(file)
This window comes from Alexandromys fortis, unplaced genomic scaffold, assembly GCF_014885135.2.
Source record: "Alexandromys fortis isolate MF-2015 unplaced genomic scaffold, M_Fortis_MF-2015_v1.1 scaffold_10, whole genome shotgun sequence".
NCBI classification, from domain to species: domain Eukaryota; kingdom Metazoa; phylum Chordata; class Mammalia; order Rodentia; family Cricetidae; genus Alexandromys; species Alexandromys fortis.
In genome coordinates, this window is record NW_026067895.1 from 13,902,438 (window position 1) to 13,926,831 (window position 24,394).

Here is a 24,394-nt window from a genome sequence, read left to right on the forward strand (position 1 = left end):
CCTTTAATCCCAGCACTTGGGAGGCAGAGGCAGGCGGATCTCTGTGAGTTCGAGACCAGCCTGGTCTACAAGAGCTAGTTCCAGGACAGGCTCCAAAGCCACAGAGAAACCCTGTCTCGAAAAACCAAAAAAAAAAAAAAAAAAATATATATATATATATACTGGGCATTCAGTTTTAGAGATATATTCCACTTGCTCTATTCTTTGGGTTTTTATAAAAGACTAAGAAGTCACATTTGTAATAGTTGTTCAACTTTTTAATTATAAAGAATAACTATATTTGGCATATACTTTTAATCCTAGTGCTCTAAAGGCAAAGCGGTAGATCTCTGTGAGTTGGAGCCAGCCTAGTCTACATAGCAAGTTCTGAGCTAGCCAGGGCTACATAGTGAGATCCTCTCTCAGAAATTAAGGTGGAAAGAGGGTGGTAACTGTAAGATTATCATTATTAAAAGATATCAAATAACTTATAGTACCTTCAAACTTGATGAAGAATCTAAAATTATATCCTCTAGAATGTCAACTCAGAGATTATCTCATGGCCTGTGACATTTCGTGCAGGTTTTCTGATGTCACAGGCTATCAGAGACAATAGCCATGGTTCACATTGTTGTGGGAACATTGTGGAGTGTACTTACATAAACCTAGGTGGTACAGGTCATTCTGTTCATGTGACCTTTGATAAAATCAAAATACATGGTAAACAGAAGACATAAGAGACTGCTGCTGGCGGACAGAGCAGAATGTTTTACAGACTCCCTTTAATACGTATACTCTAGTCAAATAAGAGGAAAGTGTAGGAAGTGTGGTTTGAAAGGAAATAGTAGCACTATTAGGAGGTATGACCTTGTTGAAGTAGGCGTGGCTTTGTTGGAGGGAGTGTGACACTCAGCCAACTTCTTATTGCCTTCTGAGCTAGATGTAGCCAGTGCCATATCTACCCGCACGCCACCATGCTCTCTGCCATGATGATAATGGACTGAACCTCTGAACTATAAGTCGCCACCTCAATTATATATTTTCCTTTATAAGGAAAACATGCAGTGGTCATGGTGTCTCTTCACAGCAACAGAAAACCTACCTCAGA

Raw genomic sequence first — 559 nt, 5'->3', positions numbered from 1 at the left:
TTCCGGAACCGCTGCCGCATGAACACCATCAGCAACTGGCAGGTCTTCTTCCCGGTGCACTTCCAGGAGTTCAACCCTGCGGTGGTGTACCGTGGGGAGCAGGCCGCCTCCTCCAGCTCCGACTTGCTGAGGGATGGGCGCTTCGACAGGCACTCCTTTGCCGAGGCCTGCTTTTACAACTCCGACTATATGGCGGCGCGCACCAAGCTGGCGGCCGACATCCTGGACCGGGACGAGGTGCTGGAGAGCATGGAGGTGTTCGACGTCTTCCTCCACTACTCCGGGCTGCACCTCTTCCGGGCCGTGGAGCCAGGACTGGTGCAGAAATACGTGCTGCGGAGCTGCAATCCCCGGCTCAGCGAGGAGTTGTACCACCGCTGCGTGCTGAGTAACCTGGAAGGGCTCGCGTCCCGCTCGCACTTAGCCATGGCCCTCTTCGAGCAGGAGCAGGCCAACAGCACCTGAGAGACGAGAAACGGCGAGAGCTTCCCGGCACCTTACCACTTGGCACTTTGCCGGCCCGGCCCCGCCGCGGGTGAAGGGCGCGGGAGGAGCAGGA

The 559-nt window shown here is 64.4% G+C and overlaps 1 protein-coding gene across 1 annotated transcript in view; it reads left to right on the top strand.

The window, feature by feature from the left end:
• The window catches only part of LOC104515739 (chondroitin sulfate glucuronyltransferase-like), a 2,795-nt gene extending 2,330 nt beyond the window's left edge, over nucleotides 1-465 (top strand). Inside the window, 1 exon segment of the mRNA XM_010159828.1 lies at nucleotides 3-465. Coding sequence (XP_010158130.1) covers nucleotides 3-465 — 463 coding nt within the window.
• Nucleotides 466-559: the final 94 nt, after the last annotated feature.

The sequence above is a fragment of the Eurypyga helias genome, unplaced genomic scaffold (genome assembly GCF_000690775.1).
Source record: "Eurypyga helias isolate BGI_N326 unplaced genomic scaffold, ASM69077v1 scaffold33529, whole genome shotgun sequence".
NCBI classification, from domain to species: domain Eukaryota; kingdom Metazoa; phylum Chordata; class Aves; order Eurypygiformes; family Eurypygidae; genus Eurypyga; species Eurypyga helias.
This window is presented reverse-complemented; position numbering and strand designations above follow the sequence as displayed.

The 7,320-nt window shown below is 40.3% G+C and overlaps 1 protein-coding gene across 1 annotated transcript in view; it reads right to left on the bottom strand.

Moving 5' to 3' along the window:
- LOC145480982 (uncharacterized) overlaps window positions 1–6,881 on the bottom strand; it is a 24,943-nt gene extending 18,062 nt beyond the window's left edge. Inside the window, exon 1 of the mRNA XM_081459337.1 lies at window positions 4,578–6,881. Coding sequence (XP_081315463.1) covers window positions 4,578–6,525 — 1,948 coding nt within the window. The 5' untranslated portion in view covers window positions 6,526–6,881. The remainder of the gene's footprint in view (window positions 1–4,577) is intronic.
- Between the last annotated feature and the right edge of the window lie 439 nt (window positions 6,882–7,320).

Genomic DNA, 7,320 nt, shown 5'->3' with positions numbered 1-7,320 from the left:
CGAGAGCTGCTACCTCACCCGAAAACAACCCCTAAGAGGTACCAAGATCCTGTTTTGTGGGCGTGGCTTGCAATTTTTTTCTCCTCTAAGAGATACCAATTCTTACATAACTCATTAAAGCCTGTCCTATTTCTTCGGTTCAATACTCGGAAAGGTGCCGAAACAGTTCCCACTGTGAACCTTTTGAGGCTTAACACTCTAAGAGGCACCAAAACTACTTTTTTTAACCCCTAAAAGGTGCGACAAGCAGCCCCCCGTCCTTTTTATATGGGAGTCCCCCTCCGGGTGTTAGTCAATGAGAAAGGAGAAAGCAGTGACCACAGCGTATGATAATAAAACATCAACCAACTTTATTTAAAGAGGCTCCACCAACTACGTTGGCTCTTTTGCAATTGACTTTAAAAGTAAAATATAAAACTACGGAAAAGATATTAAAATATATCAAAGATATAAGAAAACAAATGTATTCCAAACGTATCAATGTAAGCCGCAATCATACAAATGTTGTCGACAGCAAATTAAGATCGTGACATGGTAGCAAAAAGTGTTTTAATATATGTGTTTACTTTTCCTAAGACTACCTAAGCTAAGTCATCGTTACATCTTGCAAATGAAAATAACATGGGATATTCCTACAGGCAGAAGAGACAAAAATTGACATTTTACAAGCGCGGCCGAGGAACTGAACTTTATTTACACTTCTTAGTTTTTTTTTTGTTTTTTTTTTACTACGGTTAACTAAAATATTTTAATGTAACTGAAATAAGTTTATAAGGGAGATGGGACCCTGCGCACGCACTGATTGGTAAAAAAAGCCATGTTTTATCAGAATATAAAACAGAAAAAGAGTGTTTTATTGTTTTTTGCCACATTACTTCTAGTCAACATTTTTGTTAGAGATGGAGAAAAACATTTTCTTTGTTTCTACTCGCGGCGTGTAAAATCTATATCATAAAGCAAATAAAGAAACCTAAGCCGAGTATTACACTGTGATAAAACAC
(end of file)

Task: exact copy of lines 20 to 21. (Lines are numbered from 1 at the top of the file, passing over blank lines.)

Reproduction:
- Between the last annotated feature and the right edge of the window lie 439 nt (window positions 6,882–7,320).

Genomic DNA, 7,320 nt, shown 5'->3' with positions numbered 1-7,320 from the left: